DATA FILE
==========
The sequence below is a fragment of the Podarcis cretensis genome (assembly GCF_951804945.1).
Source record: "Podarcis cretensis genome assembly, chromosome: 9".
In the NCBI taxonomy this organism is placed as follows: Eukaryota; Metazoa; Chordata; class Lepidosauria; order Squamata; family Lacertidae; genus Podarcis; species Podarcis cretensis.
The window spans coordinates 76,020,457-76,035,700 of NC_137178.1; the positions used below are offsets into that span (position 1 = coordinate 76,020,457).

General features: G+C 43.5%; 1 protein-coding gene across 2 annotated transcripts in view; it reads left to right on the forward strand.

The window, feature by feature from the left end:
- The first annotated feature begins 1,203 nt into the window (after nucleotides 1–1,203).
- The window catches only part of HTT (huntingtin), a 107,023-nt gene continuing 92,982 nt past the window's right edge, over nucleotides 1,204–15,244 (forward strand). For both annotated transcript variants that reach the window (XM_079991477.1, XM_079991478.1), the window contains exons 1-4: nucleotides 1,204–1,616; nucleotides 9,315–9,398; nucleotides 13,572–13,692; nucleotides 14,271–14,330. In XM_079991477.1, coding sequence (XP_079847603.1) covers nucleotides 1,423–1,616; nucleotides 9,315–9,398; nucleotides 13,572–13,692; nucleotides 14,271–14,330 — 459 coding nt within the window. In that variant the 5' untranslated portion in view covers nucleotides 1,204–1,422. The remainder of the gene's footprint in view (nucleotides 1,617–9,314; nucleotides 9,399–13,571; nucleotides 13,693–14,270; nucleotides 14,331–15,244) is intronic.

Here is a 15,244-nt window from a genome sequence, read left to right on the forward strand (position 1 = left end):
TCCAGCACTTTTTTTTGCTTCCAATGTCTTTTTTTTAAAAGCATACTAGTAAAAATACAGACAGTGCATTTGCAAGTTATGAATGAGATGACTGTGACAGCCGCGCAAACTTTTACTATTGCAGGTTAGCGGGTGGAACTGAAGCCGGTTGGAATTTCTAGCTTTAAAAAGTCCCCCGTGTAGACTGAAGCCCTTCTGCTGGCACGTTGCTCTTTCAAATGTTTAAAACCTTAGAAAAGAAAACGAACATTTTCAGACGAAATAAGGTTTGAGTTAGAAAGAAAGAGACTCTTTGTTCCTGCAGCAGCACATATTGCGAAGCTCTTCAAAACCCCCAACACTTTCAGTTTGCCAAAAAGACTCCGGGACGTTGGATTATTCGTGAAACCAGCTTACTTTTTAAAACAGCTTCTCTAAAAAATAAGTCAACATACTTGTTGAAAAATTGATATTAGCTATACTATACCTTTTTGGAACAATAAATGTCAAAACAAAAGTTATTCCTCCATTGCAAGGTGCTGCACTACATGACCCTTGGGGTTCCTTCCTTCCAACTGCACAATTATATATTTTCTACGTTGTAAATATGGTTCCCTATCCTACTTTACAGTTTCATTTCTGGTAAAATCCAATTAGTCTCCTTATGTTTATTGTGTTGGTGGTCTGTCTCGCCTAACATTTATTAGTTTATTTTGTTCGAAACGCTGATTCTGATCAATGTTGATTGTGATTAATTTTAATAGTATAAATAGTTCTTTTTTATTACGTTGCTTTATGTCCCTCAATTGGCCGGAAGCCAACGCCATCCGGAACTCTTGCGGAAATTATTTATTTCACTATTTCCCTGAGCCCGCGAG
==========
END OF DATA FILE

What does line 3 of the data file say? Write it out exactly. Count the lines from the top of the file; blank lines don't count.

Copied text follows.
In the NCBI taxonomy this organism is placed as follows: Eukaryota; Metazoa; Chordata; class Lepidosauria; order Squamata; family Lacertidae; genus Podarcis; species Podarcis cretensis.